Scrying & Photography

April 22, 2018

I have been reading about scrying, something which I have been aware of I think since a child, and I realized this is what I am doing when I am photographing, or at least trying to do. When I feel I am unable to "scry" as it were (when photographing) I realize that I am stressed, off or have let something really affect me. 


Scrying, or "seeing", is one of the most-used forms of divination; a centuries old practice of looking into a medium of choice, with the hopes of finding significant messages or visions, or revealing the future or other unknowns. 


Many practitioners, or scryers, say the scrying medium serves to focus attention, and calms the mind much in the same way as meditation, repetition of an affirmation or mantra, and chanting. It can induce the "relaxation response", or even possibly hypnosis. The scryer searches for patterns in the medium, which allows 1) the conscious mind to relax its hold, 2) the scryer to begin free association, which is said to deepen this almost trance-like state, and 3) the subconscious mind to see symbols (the language of the subconscious) within the perceived patterns, and ultimately gain knowledge. For our subconscious minds are the source of our creativity, intuition, inspiration, inner knowing, interconnectedness, and spiritual enlightenment. 


My camera is my medium of choice, and whether I am photographing nature, or people, I am always searching for patterns: the patterns of a forest floor, or of the wind on water, or of a dancer as she dances. I am always trying to see their patterns, not necessarily, them as a subject, but their patterns, which we all make and create.  There is a simplicity, yet sophistication, in seeing patterns, and I have felt, that when I truly do "see" this pattern, I feel differently, I feel more relaxed. I learned the beauty of patterns, working as Dr. John Diamond's photography and art assistant, something to which I will be ever-grateful for.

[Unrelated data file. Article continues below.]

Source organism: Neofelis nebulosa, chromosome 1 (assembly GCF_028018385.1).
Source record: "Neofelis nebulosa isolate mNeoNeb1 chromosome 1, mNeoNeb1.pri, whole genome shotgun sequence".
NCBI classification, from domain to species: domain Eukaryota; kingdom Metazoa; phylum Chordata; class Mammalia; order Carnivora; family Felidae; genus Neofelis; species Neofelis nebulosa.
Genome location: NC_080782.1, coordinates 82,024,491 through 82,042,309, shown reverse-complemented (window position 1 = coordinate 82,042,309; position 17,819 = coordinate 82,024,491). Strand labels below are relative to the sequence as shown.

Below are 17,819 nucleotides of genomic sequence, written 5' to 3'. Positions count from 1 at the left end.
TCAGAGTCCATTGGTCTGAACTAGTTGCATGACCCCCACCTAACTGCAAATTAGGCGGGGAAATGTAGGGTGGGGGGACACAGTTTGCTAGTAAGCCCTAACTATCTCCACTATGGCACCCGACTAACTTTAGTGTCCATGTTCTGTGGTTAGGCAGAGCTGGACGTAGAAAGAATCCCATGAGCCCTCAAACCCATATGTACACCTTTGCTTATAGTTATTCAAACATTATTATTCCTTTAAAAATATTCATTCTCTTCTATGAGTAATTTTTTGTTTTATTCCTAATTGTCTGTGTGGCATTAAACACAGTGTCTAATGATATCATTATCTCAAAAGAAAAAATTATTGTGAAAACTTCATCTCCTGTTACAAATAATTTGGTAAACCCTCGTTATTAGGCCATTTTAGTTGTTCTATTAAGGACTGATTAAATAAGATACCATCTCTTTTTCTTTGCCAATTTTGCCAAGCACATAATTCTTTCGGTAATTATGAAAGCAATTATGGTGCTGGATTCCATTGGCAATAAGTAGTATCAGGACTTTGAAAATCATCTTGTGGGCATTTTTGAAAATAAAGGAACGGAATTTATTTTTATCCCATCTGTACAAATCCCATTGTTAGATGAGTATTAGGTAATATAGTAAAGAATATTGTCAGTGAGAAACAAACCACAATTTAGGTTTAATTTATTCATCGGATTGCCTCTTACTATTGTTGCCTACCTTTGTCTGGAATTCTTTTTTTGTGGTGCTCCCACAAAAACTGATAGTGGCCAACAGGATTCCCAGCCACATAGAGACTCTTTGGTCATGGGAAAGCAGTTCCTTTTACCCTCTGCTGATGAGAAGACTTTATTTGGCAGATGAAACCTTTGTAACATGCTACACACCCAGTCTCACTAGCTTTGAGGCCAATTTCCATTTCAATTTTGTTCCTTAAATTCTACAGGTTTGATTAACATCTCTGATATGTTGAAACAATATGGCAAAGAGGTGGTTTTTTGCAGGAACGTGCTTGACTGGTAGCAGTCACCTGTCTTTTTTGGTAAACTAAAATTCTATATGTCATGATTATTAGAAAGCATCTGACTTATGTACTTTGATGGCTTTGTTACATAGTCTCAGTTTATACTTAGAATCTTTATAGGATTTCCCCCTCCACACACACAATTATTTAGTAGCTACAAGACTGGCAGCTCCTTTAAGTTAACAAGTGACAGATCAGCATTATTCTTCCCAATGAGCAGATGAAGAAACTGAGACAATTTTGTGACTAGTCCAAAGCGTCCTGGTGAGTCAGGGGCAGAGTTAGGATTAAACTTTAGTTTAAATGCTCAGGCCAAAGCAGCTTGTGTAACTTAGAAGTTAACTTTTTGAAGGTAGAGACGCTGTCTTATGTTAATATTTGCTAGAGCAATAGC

I feel most at home when photographing in nature, perhaps because I have the most experience, and perhaps because I feel that nature is the most forgiving audience. Also, I think because I feel that I have developed more of a philosophy when photographing nature: it is not about the taking of the photographing, but the giving back to nature through the photograph, as an act of gratitude. When I am photographing people, I am asking what do I want my relationship to the person to be? And what do they want my relationship to me to be? I think that is why, so often, I donate my photographs to the people I photograph, to strongly convey, a sense of giving through the artistic medium. I'm not sure if I am successful in this, but hopefully it serves a higher purpose in some way, that it is potentially more beneficial than a snap shot, or a visual document, that there is a relationship in front of the lens and behind the camera that is forming. 


So scrying for the random, not so obvious, and most often ephemeral, patterns seems to have more therapeutic potential. For we see the tree, we know it already to be a tree, and we label it a tree, thus denying "communication" with our subconscious, and subsequently our source, our inner nature, our wellspring and our inherent creativity.

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